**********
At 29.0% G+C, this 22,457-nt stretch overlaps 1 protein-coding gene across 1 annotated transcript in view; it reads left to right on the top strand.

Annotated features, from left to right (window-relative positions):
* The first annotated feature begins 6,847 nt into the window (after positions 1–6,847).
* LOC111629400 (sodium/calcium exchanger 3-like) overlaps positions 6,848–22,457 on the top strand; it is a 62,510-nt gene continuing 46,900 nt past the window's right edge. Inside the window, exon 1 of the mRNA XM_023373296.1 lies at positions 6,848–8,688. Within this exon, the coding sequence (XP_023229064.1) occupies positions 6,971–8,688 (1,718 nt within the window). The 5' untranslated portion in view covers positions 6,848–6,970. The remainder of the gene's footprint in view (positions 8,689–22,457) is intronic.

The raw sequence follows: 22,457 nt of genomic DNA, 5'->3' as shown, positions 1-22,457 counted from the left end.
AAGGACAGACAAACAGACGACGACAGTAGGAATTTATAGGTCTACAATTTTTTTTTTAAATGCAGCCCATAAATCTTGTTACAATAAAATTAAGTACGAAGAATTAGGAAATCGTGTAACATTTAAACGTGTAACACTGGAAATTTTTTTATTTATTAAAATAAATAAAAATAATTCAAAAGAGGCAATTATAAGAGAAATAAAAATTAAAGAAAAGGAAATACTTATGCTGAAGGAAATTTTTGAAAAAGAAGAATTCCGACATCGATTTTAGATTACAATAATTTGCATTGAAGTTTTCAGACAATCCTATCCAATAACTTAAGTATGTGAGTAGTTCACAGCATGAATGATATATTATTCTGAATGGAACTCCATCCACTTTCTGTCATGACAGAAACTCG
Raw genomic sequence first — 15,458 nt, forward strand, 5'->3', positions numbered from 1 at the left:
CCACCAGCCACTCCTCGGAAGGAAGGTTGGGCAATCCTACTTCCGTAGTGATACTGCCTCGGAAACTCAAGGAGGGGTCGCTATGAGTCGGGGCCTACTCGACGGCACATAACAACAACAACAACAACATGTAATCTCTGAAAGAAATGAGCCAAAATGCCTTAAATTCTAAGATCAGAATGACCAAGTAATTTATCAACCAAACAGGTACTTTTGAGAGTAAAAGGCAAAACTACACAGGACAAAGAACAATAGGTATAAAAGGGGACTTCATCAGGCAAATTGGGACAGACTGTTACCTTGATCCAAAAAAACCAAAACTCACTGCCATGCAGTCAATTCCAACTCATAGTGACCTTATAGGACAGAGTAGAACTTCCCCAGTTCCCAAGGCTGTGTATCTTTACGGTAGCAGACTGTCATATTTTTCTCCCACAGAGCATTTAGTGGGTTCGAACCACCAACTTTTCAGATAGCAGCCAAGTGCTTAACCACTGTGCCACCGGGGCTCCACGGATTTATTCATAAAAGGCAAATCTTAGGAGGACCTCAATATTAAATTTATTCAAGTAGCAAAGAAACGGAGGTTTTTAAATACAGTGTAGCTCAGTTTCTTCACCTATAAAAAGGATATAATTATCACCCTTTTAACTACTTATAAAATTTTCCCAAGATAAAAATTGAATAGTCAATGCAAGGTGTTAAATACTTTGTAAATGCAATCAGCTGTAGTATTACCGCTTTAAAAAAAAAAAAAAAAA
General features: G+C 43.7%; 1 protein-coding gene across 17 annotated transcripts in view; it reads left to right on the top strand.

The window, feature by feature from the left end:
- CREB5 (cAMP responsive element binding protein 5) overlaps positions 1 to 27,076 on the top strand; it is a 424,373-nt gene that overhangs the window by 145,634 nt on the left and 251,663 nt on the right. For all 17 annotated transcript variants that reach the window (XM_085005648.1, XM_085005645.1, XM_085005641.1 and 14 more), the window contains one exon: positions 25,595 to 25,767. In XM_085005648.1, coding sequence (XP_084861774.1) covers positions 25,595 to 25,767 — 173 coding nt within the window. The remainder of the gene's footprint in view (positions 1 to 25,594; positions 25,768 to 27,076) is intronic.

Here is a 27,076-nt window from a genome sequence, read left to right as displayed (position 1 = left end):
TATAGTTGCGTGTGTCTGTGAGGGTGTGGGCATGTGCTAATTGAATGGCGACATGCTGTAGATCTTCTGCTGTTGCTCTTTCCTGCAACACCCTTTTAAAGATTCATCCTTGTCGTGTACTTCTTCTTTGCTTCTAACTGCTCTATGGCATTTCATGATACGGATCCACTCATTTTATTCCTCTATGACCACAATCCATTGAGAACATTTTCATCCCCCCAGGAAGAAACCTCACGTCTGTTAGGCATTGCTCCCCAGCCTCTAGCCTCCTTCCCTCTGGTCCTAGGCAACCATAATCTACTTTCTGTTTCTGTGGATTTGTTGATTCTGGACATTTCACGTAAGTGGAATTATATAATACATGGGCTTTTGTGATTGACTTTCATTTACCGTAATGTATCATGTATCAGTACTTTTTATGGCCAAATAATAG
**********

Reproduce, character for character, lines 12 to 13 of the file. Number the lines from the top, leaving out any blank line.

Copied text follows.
Here is a 27,076-nt window from a genome sequence, read left to right as displayed (position 1 = left end):
TATAGTTGCGTGTGTCTGTGAGGGTGTGGGCATGTGCTAATTGAATGGCGACATGCTGTAGATCTTCTGCTGTTGCTCTTTCCTGCAACACCCTTTTAAAGATTCATCCTTGTCGTGTACTTCTTCTTTGCTTCTAACTGCTCTATGGCATTTCATGATACGGATCCACTCATTTTATTCCTCTATGACCACAATCCATTGAGAACATTTTCATCCCCCCAGGAAGAAACCTCACGTCTGTTAGGCATTGCTCCCCAGCCTCTAGCCTCCTTCCCTCTGGTCCTAGGCAACCATAATCTACTTTCTGTTTCTGTGGATTTGTTGATTCTGGACATTTCACGTAAGTGGAATTATATAATACATGGGCTTTTGTGATTGACTTTCATTTACCGTAATGTATCATGTATCAGTACTTTTTATGGCCAAATAATAG